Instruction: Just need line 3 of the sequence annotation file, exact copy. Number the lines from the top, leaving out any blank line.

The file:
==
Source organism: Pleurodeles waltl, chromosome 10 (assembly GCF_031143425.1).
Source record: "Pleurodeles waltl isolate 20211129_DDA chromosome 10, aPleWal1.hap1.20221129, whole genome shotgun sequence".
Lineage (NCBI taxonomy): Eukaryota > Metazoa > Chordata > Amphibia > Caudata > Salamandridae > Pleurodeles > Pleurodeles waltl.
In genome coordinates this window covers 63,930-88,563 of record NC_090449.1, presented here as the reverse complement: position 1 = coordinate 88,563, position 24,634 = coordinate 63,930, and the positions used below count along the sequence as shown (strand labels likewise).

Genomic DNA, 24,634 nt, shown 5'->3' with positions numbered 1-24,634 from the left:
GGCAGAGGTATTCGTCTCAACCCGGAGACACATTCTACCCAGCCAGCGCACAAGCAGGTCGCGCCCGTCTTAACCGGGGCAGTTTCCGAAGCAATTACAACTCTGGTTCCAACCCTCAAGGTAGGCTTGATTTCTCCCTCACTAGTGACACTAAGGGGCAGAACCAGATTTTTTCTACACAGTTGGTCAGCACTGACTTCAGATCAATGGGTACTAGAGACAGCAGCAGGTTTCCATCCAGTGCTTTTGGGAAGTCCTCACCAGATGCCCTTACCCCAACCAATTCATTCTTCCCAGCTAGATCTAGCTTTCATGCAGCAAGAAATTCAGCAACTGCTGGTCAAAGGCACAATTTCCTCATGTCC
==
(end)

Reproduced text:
Lineage (NCBI taxonomy): Eukaryota > Metazoa > Chordata > Amphibia > Caudata > Salamandridae > Pleurodeles > Pleurodeles waltl.